Child Car Seat Law Gets a Boost

Child restraint systems are intended to protect our most precious cargo from injury or death during vehicle collisions. The National Highway Traffic Safety Administration recommends a four-step process as a child grows, starting with a rear-facing safety seat, followed by a forward-facing car seat, then a booster seat and, finally, an adult seat belt.

Knowing when it is time to graduate to the next step is based on age as well as height and weight.
Kentucky’s first child-restraint law requiring car seats for children 40 inches and under became effective in 1982. Over time, it became obvious that protections were inadequate for children ages 4 to 8 who were often too big for car seats, but too small for seat belts to be effective. In fact, more than 90 percent of 4- to 8-year-old children who were seriously injured in a crash were not restrained in a booster seat. In response, Kentucky passed a law in 2008 requiring that children younger than 7 and between 40 and 50 inches tall be secured in a booster seat. The law carried a penalty of $50 plus a mandatory $10 donation to the Traumatic Brain Injury Trust Fund.

Update: Expanded Booster Seat Law

An expansion to that booster seat law has now been passed by the state legislature and is expected to be signed into law by the governor. The bill increases the height requirement to 57 inches and the age requirement to 8 years old. The reasoning behind the bill is based on research showing that seat belts do not fit correctly on children shorter than 57 inches and can cause serious injuries in a vehicle collision. This improper fit can cause the lap belt portion of the safety belt to ride up over the child’s stomach and the shoulder belt portion to cut across the child’s neck, potentially exposing the child to serious internal or spinal cord injuries if involved in a wreck.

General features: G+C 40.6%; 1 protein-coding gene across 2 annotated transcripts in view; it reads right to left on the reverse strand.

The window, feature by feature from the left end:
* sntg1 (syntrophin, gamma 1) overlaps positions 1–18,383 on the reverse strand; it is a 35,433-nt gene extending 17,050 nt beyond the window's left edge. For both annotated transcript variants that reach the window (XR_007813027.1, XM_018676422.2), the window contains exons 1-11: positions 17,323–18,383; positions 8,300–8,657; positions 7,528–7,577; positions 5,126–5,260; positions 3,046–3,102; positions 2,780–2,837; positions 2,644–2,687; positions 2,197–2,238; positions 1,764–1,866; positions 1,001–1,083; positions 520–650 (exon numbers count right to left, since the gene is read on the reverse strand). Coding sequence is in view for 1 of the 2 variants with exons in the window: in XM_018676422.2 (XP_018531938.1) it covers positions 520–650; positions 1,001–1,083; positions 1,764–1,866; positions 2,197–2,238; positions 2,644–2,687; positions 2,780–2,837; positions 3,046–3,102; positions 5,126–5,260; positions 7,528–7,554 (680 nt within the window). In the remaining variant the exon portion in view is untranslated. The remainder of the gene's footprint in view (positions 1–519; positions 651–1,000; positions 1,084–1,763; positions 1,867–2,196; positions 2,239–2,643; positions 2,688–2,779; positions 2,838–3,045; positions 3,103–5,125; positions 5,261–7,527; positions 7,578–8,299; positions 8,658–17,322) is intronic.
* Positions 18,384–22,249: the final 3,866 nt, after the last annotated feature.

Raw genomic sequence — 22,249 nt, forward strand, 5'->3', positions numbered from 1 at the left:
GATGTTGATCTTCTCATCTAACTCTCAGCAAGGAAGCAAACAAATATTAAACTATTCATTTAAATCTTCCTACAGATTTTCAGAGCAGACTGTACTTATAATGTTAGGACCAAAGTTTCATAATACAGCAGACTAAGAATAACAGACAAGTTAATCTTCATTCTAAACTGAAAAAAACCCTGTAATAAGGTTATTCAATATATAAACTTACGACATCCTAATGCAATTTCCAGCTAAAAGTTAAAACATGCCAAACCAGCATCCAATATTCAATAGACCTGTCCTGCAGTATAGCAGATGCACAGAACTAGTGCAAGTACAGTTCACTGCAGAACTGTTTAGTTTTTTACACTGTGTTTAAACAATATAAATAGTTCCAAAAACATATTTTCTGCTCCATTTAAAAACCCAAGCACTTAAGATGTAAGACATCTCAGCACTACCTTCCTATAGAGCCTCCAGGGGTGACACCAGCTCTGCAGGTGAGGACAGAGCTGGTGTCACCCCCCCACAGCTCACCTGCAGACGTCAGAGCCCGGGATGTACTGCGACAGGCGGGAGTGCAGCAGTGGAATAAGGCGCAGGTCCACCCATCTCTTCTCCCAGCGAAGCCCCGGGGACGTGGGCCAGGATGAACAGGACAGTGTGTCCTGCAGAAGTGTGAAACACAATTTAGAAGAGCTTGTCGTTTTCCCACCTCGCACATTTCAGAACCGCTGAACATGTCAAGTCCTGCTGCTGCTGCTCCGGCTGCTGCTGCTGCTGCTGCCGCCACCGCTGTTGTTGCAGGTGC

Booster seats lift the child up off the vehicle seat and properly position the seat belt over the strongest part of the child’s body—the hips and collarbone.
If you have any questions about this topic, you can find out more by discussing it with the Johnson Law Firm. We are ready to provide you with a free and confidential initial consultation. Contact us by calling 606-437-4488 or through our online form.

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